When we find John Clare, he's on a ship, frozen in ice, with three different kinds of passengers on board: two men who want to resort to their animal instincts and eat human flesh, a doctor who refuses to do so, and a young boy who is sick and dying. What happens in this bizarre scene? We know that in the novel Frankenstein, Mary Shelly's "Wretch" goes to the North Pole, so audience members weren't surprised to see this happening at the end of Season 2; however, what has really happened is a metaphor of the soul, The Creature's soul, and that is why this scene is so remarkable.
"Slaves, in all but name," as Sir Malcolm mentions to Vanessa in his letter. This image is a close-up of the portrait of Dorian Gray; why put it here? Because everyone in the episode has a slavery which they are fighting.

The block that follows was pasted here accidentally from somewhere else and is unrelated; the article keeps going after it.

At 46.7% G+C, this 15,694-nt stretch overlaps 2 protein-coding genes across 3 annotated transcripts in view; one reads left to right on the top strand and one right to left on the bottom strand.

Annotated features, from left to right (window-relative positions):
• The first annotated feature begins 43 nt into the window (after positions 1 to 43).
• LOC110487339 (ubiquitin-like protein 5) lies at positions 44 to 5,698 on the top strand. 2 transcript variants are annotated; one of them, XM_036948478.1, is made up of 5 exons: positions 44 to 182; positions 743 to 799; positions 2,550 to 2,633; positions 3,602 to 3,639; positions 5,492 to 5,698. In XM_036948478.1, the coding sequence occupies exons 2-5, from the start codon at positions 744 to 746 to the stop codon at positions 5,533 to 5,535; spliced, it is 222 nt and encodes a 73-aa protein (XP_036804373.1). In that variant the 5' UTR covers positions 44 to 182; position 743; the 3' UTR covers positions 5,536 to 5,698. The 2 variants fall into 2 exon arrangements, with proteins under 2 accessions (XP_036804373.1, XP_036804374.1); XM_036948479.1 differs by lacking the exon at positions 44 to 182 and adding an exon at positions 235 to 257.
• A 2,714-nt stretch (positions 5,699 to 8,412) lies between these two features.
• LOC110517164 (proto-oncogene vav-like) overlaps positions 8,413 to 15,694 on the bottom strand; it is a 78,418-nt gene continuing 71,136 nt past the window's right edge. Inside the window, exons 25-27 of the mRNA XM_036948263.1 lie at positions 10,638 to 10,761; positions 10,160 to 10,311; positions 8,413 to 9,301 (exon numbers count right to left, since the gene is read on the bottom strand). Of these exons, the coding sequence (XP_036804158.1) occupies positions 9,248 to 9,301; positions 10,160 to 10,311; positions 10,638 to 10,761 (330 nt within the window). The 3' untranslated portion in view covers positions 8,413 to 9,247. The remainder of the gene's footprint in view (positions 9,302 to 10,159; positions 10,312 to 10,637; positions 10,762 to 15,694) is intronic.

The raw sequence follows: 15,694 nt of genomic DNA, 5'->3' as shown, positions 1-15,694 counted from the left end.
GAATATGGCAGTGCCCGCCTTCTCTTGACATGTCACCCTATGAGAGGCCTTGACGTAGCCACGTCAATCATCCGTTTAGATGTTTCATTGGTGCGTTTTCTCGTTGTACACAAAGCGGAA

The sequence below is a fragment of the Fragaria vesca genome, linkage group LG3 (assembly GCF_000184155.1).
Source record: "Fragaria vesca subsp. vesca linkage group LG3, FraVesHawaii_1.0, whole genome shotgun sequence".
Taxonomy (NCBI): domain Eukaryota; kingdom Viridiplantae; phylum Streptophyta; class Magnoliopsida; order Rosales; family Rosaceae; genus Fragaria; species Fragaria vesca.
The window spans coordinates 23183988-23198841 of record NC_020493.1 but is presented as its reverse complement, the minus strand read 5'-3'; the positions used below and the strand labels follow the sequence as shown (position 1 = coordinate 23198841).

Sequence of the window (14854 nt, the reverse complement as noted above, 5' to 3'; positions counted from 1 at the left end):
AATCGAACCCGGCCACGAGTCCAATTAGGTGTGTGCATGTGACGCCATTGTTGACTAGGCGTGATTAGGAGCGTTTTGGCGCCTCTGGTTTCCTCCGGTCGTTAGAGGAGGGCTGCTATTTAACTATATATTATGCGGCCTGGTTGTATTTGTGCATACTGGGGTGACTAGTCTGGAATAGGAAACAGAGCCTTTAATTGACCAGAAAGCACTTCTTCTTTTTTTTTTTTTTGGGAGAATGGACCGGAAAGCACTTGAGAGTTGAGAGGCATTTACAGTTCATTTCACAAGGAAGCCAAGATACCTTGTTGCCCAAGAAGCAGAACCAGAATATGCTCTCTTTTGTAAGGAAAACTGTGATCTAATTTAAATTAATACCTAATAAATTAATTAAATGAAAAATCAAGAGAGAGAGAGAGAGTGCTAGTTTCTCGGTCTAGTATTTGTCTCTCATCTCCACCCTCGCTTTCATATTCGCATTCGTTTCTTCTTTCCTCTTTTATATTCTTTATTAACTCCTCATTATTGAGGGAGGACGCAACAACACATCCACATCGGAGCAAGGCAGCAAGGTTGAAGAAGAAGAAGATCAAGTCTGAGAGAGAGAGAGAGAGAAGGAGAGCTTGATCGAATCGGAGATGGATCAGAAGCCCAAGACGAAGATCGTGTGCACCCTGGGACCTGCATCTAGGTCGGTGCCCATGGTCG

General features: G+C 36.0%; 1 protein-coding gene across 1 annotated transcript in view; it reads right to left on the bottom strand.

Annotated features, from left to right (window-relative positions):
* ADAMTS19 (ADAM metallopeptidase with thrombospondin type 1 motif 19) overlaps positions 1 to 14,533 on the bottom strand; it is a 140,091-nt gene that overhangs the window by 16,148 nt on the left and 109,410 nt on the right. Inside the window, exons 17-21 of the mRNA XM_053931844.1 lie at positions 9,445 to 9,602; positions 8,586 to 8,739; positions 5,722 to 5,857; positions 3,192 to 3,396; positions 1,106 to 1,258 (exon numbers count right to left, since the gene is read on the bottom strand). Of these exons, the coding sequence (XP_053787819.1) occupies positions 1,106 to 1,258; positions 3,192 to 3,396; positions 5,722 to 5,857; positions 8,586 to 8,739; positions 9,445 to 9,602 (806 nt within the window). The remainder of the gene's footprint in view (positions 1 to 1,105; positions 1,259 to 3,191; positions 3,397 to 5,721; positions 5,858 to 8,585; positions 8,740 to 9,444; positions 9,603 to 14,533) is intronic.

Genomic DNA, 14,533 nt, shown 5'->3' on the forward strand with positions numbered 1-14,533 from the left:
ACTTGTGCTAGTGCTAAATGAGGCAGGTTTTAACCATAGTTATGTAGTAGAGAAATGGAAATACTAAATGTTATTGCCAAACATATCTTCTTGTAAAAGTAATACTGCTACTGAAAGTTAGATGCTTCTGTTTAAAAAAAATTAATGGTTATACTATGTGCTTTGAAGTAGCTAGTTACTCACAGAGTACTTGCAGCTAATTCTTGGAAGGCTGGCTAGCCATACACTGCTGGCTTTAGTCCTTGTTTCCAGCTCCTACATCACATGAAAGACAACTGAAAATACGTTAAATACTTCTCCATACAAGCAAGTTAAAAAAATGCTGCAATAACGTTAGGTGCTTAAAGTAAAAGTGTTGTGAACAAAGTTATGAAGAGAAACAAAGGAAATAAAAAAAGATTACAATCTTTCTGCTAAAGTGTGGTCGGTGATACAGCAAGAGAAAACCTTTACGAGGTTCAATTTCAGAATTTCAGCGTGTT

Speaking of Dorian, even though he hasn't appeared yet formally in the series, we do see a young girl go down the stairs of his mansion and meet Lilly; we know the girl's name is Justine, and from a sneak peek of the next episode, it appears that she is the same heroine of Justine by the Marquis de Sade, for whom "sado-masochism" derives its "sado."
Just as Vanessa is lost in a wilderness of dust, dishes and darkness, Ethan in a wilderness of sand, snakes and wolves, Malcolm in a wilderness of jungle, robbers and slaves, Victor in a wilderness of work, love and narcotics, so, too, John Clare is lost in a wilderness of cannibalism, paralysis and an icy hell (yes, Dante's devil in Inferno is frozen, just like the ship the passengers are on). We can take the first passengers we see on the ship, the dead ones above deck, to be all the people John Clare has killed, his sins laid bare for all the world to see.